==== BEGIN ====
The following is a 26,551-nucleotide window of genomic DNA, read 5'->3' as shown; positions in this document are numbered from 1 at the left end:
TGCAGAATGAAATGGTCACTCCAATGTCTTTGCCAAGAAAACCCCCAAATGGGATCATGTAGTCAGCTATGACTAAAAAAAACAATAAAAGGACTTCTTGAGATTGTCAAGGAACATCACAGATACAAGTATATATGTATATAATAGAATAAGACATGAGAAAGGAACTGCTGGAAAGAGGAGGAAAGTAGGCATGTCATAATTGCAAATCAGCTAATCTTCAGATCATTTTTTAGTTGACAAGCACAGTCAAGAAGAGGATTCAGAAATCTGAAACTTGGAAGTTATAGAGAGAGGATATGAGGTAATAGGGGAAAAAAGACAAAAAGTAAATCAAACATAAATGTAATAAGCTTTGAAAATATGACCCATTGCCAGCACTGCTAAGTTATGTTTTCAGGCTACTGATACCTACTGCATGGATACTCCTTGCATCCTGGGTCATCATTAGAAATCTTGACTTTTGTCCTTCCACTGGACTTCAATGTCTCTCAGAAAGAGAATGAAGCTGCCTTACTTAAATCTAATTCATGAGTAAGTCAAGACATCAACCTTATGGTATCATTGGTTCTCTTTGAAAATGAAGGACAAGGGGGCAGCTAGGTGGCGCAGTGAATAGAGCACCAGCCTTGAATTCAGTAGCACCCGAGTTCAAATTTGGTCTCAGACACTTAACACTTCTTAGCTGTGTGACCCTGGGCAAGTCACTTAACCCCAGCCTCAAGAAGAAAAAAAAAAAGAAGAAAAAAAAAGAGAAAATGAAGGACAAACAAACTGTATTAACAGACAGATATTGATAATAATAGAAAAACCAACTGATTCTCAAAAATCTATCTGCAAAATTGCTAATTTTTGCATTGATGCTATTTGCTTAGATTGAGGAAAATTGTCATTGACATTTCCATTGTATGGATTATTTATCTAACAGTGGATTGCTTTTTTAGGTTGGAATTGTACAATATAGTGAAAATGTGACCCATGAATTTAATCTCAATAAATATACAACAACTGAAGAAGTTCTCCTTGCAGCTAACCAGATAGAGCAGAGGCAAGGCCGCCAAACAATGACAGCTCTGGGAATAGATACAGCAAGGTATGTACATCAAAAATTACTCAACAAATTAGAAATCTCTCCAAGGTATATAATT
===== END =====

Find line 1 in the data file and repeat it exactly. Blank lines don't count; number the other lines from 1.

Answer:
The following is a 26,551-nucleotide window of genomic DNA, read 5'->3' as shown; positions in this document are numbered from 1 at the left end: